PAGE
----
Rigoberta Menchú Tum – Nobel Peace Prize Laureate, 1992
Rigoberta Menchú Tum is an indigenous Guatemalan of the K’iche-Maya ethnic group who has dedicated her life to publicizing the plight of Guatemala’s indigenous peoples during and after the country’s civil war. Her courageous leadership at the forefront of the social struggle for human rights was recognized when she was awarded the Nobel Peace Prize in 1992, the youngest person ever to be bestowed this honor.
From a very young age, she was involved in the effort to defend and reclaim the rights of indigenous peoples who were politically persecuted and exiled. In 1979 she became a founding member of the Committee of United Peasants (CUC) and the United Representation of Opposing Guatemalans (RUOG).
During the country’s armed internal conflict, Menchú lost her father in the burning of the Spanish Embassy, followed by her mother, Juana Tum, who became one of the thousands of Guatemalan “disappeared.”
In 1992, she founded the Rigoberta Menchú Tum Foundation, which works to defend the rights of indigenous people and provides support to those seeking justice for the victims of genocide in Guatemala. In its Statement of Principles, the foundation puts forth the following Code of Ethics for Peace:
There is no peace without justice,
There is no justice without equality,
There is no equality without development,
There is no development without democracy,
There is no democracy without respect for the identity and dignity of all cultures and people.
Robert White – Former U.S. Ambassador to El Salvador
Ambassador Robert White recently retired as President of the Center for International Policy in Washington, D.C. During his twenty-five year Foreign Service career, White specialized in Latin American affairs with particular emphasis on Central America. He has been Director of the Peace Corps in Latin America, deputy permanent representative to the Organization of American States, and U.S. Ambassador to Paraguay and El Salvador. After retiring from the Foreign Service in 1981, White served as a Senior Associate at the Carnegie Endowment for International Peace. In 1989, he joined the Center for International Policy as the President and has presided at conferences, led delegations to several Latin American and Caribbean countries and published numerous studies regarding U.S. policy towards the region.
White was the U.S. ambassador to El Salvador in 1980-81 during the first years of the Salvadoran Civil War. He was harshly critical of the Salvadoran government and accused the military and paramilitaries of committing widespread atrocities against civilians, many of which were later factually confirmed. He has received numerous awards, including the 2012 Judith Lee Stronach Human Rights Award presented by the Center for Justice and Accountability.
Mariana Cabrera and Mariana Zamboni – Guatemalan Immigrants
In many ways, Mariana Cabrera and her daughter, Mariana Zamboni, represent the best of the countless daily contributions Latino immigrants make to the U.S. After a 20-year effort to legalize their status in the U.S., Ms. Cabrera serves senior citizens as a home health care worker, and Ms. Zamboni is an elementary school teacher with a graduate degree from Harvard University.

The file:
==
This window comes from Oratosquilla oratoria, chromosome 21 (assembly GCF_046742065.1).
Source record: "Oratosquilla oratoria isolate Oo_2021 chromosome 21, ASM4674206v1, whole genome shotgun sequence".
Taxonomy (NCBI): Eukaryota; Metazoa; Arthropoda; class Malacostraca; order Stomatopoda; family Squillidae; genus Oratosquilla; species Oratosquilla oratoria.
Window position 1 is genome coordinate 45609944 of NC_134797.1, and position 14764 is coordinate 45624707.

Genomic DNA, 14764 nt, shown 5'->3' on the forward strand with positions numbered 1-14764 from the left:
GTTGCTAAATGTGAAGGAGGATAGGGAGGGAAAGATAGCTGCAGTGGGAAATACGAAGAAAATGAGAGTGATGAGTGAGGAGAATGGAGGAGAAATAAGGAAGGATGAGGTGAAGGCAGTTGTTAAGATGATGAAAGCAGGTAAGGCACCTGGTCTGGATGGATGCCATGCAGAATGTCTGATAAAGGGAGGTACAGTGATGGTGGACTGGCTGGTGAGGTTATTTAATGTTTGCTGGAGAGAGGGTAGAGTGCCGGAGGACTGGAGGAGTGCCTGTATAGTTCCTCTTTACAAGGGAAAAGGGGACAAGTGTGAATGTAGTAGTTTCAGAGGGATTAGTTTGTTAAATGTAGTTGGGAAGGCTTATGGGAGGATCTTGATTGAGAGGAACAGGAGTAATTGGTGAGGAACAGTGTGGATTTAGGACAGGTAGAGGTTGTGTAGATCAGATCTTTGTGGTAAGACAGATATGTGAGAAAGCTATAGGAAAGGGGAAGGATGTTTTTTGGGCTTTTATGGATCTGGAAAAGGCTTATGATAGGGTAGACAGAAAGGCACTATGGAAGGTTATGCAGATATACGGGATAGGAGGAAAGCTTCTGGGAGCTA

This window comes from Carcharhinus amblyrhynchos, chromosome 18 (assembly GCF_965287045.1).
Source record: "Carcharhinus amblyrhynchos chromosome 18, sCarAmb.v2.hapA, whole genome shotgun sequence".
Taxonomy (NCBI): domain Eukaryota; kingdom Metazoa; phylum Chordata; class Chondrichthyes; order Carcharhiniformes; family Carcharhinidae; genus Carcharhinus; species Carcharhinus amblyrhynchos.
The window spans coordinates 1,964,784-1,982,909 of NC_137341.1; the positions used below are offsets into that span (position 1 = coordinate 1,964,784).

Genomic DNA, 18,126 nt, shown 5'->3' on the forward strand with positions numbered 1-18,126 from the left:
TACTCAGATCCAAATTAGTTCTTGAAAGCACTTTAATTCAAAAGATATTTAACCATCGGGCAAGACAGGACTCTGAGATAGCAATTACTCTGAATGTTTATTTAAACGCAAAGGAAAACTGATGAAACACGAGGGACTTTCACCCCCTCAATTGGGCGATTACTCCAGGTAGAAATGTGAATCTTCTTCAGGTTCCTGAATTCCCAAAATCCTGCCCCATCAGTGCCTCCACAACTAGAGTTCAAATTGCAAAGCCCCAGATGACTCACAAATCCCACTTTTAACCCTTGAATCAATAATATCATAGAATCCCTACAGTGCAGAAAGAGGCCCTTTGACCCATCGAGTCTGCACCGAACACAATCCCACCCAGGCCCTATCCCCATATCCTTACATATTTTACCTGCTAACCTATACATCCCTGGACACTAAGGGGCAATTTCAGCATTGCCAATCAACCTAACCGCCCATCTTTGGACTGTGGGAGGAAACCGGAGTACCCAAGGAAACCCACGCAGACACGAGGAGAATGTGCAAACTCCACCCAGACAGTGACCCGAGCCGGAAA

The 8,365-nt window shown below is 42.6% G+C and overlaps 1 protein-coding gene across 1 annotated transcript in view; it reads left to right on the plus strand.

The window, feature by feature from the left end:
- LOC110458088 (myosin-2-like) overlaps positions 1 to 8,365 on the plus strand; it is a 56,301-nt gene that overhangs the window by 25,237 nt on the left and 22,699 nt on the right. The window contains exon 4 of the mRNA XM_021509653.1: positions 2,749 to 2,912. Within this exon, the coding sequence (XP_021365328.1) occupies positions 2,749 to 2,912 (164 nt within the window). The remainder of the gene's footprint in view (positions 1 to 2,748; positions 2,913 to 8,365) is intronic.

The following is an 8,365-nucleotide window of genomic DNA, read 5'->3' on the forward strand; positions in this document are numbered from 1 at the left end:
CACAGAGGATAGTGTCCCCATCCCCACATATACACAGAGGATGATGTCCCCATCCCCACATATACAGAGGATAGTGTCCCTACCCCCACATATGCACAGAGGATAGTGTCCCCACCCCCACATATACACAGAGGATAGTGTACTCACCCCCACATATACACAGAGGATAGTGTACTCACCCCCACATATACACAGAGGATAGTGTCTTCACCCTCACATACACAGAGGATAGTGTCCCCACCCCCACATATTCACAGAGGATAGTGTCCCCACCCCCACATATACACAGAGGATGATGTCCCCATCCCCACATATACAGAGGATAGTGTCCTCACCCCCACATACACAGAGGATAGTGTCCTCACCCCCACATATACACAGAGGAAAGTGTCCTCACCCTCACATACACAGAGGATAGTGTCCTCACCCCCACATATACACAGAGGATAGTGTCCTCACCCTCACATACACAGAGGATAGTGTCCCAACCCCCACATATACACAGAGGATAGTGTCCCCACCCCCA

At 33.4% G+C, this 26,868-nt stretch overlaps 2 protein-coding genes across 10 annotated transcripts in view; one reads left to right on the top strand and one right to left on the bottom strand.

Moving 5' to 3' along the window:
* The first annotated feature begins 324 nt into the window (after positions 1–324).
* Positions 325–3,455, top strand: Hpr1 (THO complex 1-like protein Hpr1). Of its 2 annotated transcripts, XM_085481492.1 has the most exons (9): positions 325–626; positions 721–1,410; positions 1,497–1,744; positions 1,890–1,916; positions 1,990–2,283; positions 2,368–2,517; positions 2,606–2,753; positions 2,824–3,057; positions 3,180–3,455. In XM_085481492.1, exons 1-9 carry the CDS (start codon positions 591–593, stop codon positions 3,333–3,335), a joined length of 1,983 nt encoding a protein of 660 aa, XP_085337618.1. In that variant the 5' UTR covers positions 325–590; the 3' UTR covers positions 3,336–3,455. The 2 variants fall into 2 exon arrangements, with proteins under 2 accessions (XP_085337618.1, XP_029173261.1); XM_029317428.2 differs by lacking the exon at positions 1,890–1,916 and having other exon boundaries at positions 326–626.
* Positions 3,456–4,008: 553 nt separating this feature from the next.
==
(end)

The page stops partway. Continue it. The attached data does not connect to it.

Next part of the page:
Enrique Morones – Founder, Border Angels
Enrique Morones is the President and Founder of Border Angels, an all-volunteer group he established in 1986 which places food, water and other provisions in the desert near border areas to help save migrant lives. He has been featured on NBC, CNN, ABC, CBS, BBC, NPR, HBO, The Today Show, Univision’s Don Francisco Presenta, Rocío en Telemundo and countless other international media around the world. Morones frequently lectures and has more than held his own promoting the truth about the migrant community on shows with Bill O’Reilly, Lou Dobbs, Minutemen founders and many others.
As a founder of “Gente Unida”, a human rights border coalition of 65 groups, he led the national effort against the Minutemen. He is recognized as one of the 100 most influential Latinos in the USA by Hispanic Business Magazine, and his numerous awards include being a Frontline Human Rights international honoree for his lifelong dedication to social justice. Morones recently completed a 75-mile trek through Mexico and the U.S. in solidarity with migrants.
Lorenzo Meyer, Ph.D. - Historian & Political Analyst
Dr. Lorenzo Meyer is a professor at El Colegio de México A.C. and is widely recognized as the foremost historian and political analyst in Mexico. He is also an editorialist at the prestigious national newspaper Reforma, and is the host of “Primer Plano,” one of Mexico’s most popular television programs focusing on political discussion and analysis.
Since the late 1970?s, Dr. Meyer has published numerous books on Mexican history, politics, and culture. He has a Ph.D. in International Relations from El Colegio de México and did his post doctorate studies in the Department of Political Science at the University of Chicago. He is a member of the National System of Investigators and has written books includingThe Cactus and the Olive Tree: History of Mexico and Spain Relations in the XX Century. Dr. Meyer has been a visiting professor in universities, including, the University of Columbia, University of Chicago, and Stanford University.